St Barts is another daytrip, albeit a bit longer, about 15 miles through some pretty choppy water. There are sailboats that take about three hours, so most of your day will be consumed by sailing on the bounding main, with a bit of time for lunch and shopping in Gustavia, the capital of St Barts. The powered cats get over there in about an hour and a half from Marigot and cost $70 round trip on the same day and a bit over $90 round trip on different days. Add in departure taxes. You might be able to get two for one coupons someplace. The Voyager leaves from Marigot and Oyster Pond. The Oyster Pond run takes about half as long. The new Voyager can make the trip in about a half hour from Oyster Pond. The ferry from Philipsburg is a bit quicker, as you start a few miles closer.

Saba is another daytrip, if done by plane. The 26 miles across the channel are the roughest in the area. There is a ferry but most of the day would be spent traveling over and back. The plane ride is part of the fun, if you like roller coasters.

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First-time visitors - Putting together a list of must-see/must-do activities for visitors is fraught with troubles. Different people like to do different things and even people who like the same things back home, may want to do different things on vacation. However, let's assume that you are coming to SXM to experience the best of what makes SXM different. What are these things? Warm weather, sandy beaches, warm water, great restaurants, nightlife, casinos, and no import duties.

Beaches - We have a section on beaches, but again, your favorite beach will depend on your desire for quiet seclusion versus lots of people, bars, and activities. Your best bet is to read the descriptions and make your own choice.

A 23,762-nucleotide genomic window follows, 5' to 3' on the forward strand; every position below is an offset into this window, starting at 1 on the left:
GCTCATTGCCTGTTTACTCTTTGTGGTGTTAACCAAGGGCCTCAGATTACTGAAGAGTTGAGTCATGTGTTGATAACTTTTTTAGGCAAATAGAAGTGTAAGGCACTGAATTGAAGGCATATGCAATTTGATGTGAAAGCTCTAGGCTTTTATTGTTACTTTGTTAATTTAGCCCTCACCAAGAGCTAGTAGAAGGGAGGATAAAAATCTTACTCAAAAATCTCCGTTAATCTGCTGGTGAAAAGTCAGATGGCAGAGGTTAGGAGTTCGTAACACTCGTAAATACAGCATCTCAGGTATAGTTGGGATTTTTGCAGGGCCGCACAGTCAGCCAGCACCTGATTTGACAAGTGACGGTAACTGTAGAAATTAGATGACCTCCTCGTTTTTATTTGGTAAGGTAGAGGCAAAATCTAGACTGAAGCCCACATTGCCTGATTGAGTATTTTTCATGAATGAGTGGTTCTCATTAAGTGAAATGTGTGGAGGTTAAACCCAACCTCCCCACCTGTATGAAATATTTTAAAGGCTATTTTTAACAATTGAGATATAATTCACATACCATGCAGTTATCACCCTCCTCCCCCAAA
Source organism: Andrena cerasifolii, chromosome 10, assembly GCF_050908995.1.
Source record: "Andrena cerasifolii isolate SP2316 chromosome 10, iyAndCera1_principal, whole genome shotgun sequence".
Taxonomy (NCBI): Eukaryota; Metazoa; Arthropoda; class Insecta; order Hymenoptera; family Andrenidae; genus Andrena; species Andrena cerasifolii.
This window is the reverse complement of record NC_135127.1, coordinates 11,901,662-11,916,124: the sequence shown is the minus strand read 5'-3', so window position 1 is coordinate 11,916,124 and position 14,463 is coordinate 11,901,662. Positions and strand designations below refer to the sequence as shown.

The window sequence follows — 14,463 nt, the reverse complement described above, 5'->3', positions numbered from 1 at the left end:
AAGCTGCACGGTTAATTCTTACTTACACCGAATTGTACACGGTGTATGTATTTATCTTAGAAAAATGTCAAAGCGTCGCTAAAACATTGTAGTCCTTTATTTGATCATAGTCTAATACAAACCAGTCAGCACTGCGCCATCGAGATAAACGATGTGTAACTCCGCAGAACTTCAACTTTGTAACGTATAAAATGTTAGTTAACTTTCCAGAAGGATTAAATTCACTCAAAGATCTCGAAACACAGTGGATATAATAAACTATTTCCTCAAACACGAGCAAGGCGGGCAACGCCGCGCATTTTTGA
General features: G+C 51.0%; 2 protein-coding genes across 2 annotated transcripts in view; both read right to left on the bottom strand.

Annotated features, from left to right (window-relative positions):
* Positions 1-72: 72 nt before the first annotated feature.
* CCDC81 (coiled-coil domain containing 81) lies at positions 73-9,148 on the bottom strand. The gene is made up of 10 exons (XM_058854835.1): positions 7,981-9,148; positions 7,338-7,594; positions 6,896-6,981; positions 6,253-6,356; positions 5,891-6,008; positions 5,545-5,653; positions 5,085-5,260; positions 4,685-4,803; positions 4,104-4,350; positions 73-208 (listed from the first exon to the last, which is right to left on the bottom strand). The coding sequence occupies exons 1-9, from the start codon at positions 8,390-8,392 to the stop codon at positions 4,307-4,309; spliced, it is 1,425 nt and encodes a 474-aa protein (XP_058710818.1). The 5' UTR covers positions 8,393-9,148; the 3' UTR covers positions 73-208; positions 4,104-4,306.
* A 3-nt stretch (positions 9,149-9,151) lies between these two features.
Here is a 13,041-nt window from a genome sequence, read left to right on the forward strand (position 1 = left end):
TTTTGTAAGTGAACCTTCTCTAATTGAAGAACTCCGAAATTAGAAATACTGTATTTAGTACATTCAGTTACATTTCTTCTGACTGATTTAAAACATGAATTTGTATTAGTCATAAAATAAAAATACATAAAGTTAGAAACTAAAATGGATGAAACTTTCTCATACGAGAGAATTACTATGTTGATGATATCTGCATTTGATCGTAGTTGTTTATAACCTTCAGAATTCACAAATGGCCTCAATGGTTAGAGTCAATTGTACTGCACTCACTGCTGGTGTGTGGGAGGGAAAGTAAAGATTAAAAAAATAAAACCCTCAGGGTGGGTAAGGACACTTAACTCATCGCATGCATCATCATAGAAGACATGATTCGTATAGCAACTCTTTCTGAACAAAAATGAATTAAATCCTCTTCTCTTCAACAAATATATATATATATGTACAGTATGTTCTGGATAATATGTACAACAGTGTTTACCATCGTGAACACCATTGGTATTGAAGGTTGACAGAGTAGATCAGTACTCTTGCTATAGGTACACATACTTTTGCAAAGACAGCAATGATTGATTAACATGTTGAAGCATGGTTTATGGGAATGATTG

Activities - We have a section on activities, but if you get seasick, then a ride on the 12m America's Cup boats is probably not a must-do activity. The same can be said for snorkeling and scuba diving. Both are great activities, taking advantage of the best that SXM has to offer, but if you don't like water sports, it's not for you. There is parasailing, jet-skiing, banana boating, sunset cruises, hiking, biking, kayaking, and more.

Restaurants - We have a section on restaurants, but like beaches, personal preferences are important, and unlike beaches, prices come into play, and even driving distances after drinking should be important on the twisting, dark roads in SXM. The restaurant section breaks down restaurants by area and cuisine and there is even a restaurant finder to help you find the one you want. There are links to any restaurant on the island that has a website.

Nightlife - We have a section on nightlife and another on casinos, but do not recommend any place in particular.

Attractions - We have a section on attractions with plenty of photos. There aren't too many butterfly farms in the world and they have a good website to tell you about theirs. The zoo probably doesn't compare to those in the US, but does concentrate on smaller animals that live in warm climates. They have many birds, especially now that they have taken all the birds from the Parrot Jungle in Cupecoy.